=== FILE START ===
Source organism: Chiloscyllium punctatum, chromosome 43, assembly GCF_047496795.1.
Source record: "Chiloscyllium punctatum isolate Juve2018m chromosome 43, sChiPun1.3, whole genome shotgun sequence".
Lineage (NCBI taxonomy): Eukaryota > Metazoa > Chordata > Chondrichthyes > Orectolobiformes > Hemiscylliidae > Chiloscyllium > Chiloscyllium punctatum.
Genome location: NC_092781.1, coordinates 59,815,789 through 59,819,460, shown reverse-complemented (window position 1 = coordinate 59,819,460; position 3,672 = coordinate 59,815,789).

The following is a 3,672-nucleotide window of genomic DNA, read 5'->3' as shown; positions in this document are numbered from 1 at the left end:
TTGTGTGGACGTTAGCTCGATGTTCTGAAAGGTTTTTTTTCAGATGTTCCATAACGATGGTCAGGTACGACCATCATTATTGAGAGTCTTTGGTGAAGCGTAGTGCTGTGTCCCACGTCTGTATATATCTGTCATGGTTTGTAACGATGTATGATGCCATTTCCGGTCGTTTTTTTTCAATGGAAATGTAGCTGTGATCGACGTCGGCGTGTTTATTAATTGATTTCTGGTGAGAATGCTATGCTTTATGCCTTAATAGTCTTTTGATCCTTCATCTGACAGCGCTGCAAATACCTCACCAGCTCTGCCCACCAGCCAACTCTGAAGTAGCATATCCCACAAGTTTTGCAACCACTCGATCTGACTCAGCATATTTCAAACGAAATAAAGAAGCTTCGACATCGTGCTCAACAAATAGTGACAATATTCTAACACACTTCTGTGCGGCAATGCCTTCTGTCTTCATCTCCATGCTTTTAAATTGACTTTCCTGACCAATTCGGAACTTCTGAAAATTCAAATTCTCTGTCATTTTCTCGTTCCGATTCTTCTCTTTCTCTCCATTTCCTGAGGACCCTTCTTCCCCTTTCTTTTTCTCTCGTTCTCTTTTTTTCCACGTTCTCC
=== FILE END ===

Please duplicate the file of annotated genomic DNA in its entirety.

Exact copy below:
Source organism: Chiloscyllium punctatum, chromosome 43, assembly GCF_047496795.1.
Source record: "Chiloscyllium punctatum isolate Juve2018m chromosome 43, sChiPun1.3, whole genome shotgun sequence".
Lineage (NCBI taxonomy): Eukaryota > Metazoa > Chordata > Chondrichthyes > Orectolobiformes > Hemiscylliidae > Chiloscyllium > Chiloscyllium punctatum.
Genome location: NC_092781.1, coordinates 59,815,789 through 59,819,460, shown reverse-complemented (window position 1 = coordinate 59,819,460; position 3,672 = coordinate 59,815,789).

The following is a 3,672-nucleotide window of genomic DNA, read 5'->3' as shown; positions in this document are numbered from 1 at the left end:
TTGTGTGGACGTTAGCTCGATGTTCTGAAAGGTTTTTTTTCAGATGTTCCATAACGATGGTCAGGTACGACCATCATTATTGAGAGTCTTTGGTGAAGCGTAGTGCTGTGTCCCACGTCTGTATATATCTGTCATGGTTTGTAACGATGTATGATGCCATTTCCGGTCGTTTTTTTTCAATGGAAATGTAGCTGTGATCGACGTCGGCGTGTTTATTAATTGATTTCTGGTGAGAATGCTATGCTTTATGCCTTAATAGTCTTTTGATCCTTCATCTGACAGCGCTGCAAATACCTCACCAGCTCTGCCCACCAGCCAACTCTGAAGTAGCATATCCCACAAGTTTTGCAACCACTCGATCTGACTCAGCATATTTCAAACGAAATAAAGAAGCTTCGACATCGTGCTCAACAAATAGTGACAATATTCTAACACACTTCTGTGCGGCAATGCCTTCTGTCTTCATCTCCATGCTTTTAAATTGACTTTCCTGACCAATTCGGAACTTCTGAAAATTCAAATTCTCTGTCATTTTCTCGTTCCGATTCTTCTCTTTCTCTCCATTTCCTGAGGACCCTTCTTCCCCTTTCTTTTTCTCTCGTTCTCTTTTTTTCCACGTTCTCC